Practice and Procedure


PUBLISHED April 3, 2003

Where the secretary of state issued an order to proceed under Sch.1 para.5(4) Extradition Act 1989 wrongly stating that the appellant's extradition was being sought as an accused person within para.7(1), the district judge did not have jurisdiction to order the appellant's committal as a convicted person under para.7(2).Appeal from the decision of the Administrative Court refusing relief by way of habeas corpus in an application by the appellant ('G') challenging the lawfulness of a committal order under Sch.1 para.7 Extradition Act 1989. In 1995 G was indicted by a New York County Grand Jury for assault in the first degree after a student ('J') was subjected to an unprovoked attack in Manhattan. G was bailed but warned that if he absented himself his trial could go ahead in his absence (a "Parker" warning). G failed to appear for a hearing and was tried, convicted and sentenced to 5 to 15 years' imprisonment in his absence. G was arrested in London in 2001. The US applied for his extradition as a convicted person and not as an accused person who had yet to face trial. For unexplained reasons the case was brought before the district judge for a committal hearing for G's extradition on the assumption that he was an accused person to whom the provisions of Sch.1 para.7(1) to the 1989 Act applied. At the committal hearing G argued that there was no prospect of his conviction being set aside and that he should be treated as a convicted person within para.7(2). The US Government argued that G could be treated as an accused person within para.7(1) because his conviction was a "conviction for contumacy" within Sch.1 para.20. The district judge held that G could be treated as an accused person and committed him to await the Secretary of State for the Home Department's decision on his extradition. The Administrative Court refused an application for habeas corpus. It held that: (i) although the district judge was wrong to hold that G's conviction was a conviction in contumacy, she still had jurisdiction to commit G under para.7(3) on the basis that he was a convicted person within para.7(2); and (ii) there was no statutory or legal requirement for the secretary of state to specify whether the requisition was for the surrender of the person in the capacity of an accused person or a convicted person. G appealed.HELD: (1) The district judge's committal order was made without jurisdiction. The origin of the jurisdiction that was to be exercised under para.7 lay in the order to proceed which the secretary of state sent to the district judge under para.4(2) or para.5(4) as the case might be. It was for the secretary of state to see that the provisions of the extradition treaty had been satisfied and to say into which category the fugitive criminal fell. The district judge did not have jurisdiction to change that category. In this case the secretary of state placed G in the wrong category and the district judge was confined to considering whether to commit under that category. R v Governor of Brixton Prison, ex parte Caborn-Waterfield (1960) 2 QB 498, Zezza v Governor of Pentonville Prison & Anor (1983) 1 AC 46 and Re Sarig (1993) (Unreported, 26/3/93) applied. (2) It was a fundamental principle that any use of the procedures that existed for depriving a person of his liberty had to be carefully scrutinised. There could be no more fundamental error in the use of the extradition procedures than the making of a decision by the court which lay outside its jurisdiction. G had to be discharged from the committal order.Appeal allowed.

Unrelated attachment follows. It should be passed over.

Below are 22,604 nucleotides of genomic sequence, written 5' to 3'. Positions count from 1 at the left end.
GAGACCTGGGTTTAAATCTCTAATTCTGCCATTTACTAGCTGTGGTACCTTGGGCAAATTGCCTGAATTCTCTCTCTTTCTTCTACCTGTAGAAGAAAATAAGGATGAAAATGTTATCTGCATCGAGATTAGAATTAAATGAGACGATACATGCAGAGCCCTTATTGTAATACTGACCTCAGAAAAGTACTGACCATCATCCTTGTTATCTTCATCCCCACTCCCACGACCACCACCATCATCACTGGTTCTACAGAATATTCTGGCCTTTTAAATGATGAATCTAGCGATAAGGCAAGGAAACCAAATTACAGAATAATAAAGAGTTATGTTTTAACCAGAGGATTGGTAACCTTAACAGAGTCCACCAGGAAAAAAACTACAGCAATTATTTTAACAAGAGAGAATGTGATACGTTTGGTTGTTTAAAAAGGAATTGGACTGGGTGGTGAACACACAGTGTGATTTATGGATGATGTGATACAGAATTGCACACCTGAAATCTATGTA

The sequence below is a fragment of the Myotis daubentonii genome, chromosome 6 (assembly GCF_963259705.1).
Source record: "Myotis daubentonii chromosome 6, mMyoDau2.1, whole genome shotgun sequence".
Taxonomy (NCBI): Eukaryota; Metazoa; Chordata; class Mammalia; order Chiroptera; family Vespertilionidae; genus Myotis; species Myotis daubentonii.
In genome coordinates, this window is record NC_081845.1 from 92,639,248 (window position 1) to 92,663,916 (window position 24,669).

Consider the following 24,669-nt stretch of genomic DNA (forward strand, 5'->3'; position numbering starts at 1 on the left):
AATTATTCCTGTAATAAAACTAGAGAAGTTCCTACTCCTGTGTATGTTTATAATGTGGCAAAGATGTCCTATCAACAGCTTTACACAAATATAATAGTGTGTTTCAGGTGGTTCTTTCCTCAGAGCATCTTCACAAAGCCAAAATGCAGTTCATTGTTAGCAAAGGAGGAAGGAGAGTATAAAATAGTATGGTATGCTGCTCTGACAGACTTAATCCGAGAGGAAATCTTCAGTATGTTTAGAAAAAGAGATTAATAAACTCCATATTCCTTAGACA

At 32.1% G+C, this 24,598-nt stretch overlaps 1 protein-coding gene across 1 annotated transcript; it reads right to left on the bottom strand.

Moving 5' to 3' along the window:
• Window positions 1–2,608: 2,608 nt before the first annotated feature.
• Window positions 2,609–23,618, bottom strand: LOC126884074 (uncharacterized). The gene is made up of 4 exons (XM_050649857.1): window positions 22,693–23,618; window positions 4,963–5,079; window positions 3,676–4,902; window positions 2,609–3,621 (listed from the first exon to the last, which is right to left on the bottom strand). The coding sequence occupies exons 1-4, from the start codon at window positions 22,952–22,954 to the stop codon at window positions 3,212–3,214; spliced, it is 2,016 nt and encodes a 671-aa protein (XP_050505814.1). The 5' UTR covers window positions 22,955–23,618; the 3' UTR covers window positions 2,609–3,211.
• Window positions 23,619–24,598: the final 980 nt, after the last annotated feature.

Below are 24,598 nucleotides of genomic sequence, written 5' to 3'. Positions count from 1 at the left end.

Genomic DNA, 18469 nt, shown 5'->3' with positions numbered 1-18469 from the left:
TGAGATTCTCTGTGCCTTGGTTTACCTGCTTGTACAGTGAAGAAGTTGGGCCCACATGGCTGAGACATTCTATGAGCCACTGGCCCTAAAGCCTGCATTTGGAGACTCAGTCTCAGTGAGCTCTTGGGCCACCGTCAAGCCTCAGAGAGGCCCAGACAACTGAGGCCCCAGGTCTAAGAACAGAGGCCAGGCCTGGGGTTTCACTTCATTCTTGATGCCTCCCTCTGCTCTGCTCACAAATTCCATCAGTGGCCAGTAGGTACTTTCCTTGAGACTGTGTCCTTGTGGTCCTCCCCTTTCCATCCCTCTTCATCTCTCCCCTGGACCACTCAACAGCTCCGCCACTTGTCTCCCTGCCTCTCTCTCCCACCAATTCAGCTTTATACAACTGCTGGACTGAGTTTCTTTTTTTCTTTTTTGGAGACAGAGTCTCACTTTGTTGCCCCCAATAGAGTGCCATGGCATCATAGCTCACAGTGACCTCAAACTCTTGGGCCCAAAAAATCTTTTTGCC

[2003] UKHL 19